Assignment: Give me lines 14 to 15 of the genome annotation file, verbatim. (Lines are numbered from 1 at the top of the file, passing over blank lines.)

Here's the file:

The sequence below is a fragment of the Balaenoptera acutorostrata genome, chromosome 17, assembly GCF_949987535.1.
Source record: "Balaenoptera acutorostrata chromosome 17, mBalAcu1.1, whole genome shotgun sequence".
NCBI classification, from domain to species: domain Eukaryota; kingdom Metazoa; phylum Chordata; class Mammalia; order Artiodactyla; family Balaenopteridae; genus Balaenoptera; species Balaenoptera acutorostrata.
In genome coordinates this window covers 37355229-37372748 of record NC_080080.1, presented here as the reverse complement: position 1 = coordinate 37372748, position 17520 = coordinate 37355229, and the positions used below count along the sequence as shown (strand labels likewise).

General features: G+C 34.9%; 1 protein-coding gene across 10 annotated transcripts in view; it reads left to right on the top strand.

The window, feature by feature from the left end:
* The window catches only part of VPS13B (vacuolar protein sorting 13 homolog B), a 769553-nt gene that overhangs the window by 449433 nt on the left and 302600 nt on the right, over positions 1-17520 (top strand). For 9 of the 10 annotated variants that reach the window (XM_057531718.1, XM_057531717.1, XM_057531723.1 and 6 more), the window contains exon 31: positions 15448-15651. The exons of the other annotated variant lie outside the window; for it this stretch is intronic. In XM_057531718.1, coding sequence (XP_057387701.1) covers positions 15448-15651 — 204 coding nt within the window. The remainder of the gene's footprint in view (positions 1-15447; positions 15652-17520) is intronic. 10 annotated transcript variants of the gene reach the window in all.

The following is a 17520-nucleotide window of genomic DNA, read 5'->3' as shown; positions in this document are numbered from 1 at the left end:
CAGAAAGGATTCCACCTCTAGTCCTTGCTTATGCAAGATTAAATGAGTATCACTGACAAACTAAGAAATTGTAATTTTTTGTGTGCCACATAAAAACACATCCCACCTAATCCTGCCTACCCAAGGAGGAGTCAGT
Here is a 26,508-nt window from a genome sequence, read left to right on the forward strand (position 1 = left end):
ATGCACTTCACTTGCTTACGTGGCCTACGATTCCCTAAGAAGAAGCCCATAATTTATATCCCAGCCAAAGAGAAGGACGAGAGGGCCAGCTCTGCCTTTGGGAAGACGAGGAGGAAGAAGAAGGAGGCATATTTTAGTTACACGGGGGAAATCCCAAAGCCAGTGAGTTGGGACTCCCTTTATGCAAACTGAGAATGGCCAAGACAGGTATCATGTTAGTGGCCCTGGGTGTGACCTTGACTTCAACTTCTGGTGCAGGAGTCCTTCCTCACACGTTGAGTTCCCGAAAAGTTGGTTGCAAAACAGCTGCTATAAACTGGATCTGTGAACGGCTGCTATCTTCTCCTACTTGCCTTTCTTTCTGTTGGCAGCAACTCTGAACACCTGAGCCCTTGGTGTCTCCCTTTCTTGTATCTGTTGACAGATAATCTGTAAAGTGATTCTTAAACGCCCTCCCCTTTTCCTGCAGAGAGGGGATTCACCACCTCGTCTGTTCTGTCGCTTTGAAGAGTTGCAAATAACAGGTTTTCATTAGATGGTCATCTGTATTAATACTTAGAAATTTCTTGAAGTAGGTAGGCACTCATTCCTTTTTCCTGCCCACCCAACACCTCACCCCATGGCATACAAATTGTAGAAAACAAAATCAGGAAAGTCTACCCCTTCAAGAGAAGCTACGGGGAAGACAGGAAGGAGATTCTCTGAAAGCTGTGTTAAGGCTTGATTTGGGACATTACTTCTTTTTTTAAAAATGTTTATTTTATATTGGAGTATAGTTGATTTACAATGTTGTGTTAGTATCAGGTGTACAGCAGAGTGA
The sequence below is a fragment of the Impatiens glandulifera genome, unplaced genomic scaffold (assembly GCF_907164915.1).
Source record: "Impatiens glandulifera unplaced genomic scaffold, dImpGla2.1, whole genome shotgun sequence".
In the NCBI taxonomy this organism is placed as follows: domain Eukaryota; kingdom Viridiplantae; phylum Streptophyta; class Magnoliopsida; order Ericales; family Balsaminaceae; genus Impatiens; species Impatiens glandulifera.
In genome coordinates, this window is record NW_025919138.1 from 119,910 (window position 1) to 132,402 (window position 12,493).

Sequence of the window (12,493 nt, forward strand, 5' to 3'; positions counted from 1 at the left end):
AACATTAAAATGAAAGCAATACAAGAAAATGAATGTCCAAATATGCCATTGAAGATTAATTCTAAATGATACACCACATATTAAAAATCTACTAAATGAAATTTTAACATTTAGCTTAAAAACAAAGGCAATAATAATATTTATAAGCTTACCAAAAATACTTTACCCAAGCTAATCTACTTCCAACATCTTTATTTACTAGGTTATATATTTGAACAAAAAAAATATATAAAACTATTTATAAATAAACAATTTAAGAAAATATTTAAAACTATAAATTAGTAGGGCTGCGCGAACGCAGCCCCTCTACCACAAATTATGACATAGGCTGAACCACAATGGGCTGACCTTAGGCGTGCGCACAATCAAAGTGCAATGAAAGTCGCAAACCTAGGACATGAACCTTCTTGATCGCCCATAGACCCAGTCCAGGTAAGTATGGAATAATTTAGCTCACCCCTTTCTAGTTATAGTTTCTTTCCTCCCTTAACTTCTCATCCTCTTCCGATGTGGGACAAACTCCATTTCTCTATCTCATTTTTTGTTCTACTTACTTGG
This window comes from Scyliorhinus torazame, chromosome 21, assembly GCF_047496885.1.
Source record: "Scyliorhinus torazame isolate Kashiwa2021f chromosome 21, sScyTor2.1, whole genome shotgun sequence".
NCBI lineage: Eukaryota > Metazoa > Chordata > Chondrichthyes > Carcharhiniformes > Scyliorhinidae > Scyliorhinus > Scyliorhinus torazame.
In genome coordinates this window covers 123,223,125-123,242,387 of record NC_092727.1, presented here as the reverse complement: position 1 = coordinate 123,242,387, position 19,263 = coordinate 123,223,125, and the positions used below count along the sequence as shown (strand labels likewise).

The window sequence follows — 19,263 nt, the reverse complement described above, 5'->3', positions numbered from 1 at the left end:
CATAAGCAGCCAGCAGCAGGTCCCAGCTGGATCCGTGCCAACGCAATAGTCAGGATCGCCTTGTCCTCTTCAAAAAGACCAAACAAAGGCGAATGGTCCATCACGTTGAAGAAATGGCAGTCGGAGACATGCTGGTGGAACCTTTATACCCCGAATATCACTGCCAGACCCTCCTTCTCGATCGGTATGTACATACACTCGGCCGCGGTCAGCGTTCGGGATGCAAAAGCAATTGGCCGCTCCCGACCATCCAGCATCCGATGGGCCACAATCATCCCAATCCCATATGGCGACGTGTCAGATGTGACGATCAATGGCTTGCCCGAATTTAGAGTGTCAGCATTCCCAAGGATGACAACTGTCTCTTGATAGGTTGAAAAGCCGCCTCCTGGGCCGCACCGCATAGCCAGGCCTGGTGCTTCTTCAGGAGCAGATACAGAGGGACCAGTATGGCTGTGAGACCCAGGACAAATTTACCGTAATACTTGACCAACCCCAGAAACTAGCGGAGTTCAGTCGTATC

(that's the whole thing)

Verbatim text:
In the NCBI taxonomy this organism is placed as follows: domain Eukaryota; kingdom Viridiplantae; phylum Streptophyta; class Magnoliopsida; order Ericales; family Balsaminaceae; genus Impatiens; species Impatiens glandulifera.
In genome coordinates, this window is record NW_025919138.1 from 119,910 (window position 1) to 132,402 (window position 12,493).